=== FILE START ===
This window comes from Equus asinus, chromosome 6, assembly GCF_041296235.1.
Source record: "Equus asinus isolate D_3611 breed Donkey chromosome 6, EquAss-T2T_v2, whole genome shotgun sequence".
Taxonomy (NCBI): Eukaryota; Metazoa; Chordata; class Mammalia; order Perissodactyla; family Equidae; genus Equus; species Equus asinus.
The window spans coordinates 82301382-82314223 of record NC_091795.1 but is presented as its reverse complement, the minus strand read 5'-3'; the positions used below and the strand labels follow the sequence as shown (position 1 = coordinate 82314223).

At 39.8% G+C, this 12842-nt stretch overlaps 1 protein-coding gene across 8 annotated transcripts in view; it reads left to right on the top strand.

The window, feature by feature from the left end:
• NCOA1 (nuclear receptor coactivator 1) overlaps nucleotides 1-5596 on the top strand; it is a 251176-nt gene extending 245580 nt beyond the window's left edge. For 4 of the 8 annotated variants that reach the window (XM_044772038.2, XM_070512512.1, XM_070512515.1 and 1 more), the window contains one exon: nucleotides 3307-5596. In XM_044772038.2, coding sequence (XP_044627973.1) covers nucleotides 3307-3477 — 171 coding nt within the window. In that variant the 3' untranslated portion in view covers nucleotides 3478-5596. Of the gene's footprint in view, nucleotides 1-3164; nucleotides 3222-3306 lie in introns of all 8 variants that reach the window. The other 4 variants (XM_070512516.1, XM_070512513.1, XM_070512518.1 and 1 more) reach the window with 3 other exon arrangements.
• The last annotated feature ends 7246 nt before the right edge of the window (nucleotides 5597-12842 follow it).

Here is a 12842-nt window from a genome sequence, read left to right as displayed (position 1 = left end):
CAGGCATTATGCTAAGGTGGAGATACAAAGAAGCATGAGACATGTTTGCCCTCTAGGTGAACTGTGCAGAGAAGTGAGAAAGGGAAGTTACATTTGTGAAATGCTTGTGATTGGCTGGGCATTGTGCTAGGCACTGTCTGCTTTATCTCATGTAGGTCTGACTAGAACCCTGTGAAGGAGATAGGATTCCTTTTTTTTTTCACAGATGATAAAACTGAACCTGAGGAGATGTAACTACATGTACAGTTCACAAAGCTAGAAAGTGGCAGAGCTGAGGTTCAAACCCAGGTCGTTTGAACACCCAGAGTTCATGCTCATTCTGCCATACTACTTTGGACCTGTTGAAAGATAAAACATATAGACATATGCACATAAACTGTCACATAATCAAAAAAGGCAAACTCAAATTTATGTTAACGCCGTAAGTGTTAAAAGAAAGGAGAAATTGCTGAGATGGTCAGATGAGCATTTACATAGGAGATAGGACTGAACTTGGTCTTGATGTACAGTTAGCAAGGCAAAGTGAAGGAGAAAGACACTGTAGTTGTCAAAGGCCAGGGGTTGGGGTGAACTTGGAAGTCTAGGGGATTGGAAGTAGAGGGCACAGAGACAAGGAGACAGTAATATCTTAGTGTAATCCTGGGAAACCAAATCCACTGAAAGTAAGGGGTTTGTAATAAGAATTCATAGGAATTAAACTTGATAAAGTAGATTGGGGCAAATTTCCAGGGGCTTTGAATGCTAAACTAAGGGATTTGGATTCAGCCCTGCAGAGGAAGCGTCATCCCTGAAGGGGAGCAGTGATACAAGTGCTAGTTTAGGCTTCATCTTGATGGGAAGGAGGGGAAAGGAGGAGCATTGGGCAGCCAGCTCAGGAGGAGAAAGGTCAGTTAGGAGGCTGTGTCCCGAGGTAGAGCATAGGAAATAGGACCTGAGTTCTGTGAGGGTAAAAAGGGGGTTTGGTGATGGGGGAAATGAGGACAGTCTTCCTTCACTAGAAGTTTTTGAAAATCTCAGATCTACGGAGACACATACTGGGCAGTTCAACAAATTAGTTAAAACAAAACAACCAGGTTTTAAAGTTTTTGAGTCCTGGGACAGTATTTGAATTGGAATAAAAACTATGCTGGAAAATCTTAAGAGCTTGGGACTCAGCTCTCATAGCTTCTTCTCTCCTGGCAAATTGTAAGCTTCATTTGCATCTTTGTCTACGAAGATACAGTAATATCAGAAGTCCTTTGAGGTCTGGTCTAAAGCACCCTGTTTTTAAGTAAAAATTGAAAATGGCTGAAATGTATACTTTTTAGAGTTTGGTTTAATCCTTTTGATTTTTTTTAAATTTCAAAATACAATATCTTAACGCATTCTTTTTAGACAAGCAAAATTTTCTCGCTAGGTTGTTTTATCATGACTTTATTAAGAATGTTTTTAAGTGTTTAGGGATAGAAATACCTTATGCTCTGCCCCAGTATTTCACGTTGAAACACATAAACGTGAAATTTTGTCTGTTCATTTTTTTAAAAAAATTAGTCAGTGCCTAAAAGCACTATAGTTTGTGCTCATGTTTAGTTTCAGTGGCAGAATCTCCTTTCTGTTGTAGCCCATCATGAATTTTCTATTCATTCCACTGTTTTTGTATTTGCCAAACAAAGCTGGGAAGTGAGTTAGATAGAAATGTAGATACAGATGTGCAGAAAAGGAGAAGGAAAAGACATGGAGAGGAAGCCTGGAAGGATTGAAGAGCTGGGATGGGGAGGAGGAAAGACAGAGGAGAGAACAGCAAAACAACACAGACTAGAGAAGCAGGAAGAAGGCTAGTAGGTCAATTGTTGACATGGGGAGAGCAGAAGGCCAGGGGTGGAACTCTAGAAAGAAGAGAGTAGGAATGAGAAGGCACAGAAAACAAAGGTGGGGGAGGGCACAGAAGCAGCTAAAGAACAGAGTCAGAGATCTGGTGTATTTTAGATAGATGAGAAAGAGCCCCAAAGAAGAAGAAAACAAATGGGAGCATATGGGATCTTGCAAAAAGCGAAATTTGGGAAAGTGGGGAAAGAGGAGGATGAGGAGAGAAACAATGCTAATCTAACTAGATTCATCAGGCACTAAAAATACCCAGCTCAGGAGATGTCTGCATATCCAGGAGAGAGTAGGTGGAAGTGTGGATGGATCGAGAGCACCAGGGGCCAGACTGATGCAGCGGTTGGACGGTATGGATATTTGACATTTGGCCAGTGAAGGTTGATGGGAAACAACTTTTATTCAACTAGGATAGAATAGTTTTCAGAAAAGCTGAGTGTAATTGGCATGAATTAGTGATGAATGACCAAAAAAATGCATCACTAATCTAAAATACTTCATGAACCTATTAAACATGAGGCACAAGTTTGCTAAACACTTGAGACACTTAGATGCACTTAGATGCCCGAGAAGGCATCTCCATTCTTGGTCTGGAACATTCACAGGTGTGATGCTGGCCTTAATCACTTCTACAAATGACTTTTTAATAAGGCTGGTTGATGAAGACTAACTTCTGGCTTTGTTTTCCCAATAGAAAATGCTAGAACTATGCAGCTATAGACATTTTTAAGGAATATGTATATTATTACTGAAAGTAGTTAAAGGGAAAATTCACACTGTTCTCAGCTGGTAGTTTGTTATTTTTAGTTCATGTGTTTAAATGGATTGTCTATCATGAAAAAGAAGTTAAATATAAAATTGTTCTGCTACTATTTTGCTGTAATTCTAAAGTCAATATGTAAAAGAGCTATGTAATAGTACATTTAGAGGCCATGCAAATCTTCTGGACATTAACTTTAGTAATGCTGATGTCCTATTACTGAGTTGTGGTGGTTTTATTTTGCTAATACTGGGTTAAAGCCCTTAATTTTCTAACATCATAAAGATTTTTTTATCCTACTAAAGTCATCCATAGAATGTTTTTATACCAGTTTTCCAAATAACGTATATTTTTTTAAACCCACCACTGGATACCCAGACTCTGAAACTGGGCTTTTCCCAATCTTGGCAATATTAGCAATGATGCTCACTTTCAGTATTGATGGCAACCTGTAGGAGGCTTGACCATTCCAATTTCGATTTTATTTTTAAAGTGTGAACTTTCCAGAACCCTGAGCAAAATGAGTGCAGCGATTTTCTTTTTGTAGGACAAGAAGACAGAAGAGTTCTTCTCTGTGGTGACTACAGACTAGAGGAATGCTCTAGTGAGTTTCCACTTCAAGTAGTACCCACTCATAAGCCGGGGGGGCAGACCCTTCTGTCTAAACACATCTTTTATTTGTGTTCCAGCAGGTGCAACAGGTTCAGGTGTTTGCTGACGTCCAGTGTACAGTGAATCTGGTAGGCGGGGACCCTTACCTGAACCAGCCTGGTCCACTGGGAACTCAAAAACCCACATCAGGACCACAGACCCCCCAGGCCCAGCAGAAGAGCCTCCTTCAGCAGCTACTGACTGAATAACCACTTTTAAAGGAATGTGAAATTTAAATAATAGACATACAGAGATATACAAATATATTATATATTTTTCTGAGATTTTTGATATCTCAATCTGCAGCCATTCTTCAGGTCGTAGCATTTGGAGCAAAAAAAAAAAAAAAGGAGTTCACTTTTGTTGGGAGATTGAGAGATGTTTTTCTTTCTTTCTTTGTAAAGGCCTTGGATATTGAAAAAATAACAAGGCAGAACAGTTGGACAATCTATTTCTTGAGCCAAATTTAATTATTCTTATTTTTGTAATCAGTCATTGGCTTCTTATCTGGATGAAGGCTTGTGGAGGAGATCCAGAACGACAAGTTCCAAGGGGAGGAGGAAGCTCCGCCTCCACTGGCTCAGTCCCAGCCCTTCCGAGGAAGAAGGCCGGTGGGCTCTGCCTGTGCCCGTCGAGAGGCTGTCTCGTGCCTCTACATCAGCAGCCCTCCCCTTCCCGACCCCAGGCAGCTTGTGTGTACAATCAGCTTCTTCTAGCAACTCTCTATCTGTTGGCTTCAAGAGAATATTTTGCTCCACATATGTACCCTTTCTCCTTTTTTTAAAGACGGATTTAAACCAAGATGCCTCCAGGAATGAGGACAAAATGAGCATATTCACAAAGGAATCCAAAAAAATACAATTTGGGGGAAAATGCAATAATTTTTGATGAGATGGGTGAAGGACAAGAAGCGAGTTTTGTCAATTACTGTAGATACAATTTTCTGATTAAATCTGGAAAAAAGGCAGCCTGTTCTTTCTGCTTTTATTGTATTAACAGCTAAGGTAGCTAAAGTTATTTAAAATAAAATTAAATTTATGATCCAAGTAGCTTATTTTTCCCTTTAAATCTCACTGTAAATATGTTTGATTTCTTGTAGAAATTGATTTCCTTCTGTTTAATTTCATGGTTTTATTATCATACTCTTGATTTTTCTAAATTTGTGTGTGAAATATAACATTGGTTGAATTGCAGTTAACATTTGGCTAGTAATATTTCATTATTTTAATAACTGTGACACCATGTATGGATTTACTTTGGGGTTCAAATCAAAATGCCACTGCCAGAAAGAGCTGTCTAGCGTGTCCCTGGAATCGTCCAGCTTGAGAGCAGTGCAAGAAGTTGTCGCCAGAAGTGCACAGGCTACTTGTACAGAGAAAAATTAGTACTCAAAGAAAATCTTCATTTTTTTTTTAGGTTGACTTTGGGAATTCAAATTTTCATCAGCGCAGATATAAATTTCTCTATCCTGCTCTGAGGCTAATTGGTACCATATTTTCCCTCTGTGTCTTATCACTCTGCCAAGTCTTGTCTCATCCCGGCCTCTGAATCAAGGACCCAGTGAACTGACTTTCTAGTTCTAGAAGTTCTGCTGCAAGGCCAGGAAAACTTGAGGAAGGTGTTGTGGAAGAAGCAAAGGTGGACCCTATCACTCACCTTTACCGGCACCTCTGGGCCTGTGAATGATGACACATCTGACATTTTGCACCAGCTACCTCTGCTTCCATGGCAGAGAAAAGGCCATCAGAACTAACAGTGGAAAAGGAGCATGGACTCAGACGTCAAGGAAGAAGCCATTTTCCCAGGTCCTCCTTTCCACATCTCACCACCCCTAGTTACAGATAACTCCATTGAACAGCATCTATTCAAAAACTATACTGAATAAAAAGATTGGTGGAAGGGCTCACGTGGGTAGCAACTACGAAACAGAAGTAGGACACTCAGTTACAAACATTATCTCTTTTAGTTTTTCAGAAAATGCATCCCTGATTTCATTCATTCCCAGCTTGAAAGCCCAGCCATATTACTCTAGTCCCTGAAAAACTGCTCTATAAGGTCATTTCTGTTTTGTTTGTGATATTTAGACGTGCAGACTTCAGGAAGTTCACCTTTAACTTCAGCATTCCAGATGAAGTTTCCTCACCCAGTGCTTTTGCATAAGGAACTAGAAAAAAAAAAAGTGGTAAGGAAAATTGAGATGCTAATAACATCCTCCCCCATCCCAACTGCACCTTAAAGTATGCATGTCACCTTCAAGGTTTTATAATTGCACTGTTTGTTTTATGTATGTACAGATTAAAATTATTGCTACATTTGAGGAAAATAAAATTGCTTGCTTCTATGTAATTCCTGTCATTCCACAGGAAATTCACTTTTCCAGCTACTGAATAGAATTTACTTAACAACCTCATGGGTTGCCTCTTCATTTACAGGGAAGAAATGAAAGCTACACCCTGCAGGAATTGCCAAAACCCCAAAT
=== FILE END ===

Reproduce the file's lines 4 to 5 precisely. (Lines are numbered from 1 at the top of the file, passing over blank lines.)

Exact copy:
The window spans coordinates 82301382-82314223 of record NC_091795.1 but is presented as its reverse complement, the minus strand read 5'-3'; the positions used below and the strand labels follow the sequence as shown (position 1 = coordinate 82314223).

At 39.8% G+C, this 12842-nt stretch overlaps 1 protein-coding gene across 8 annotated transcripts in view; it reads left to right on the top strand.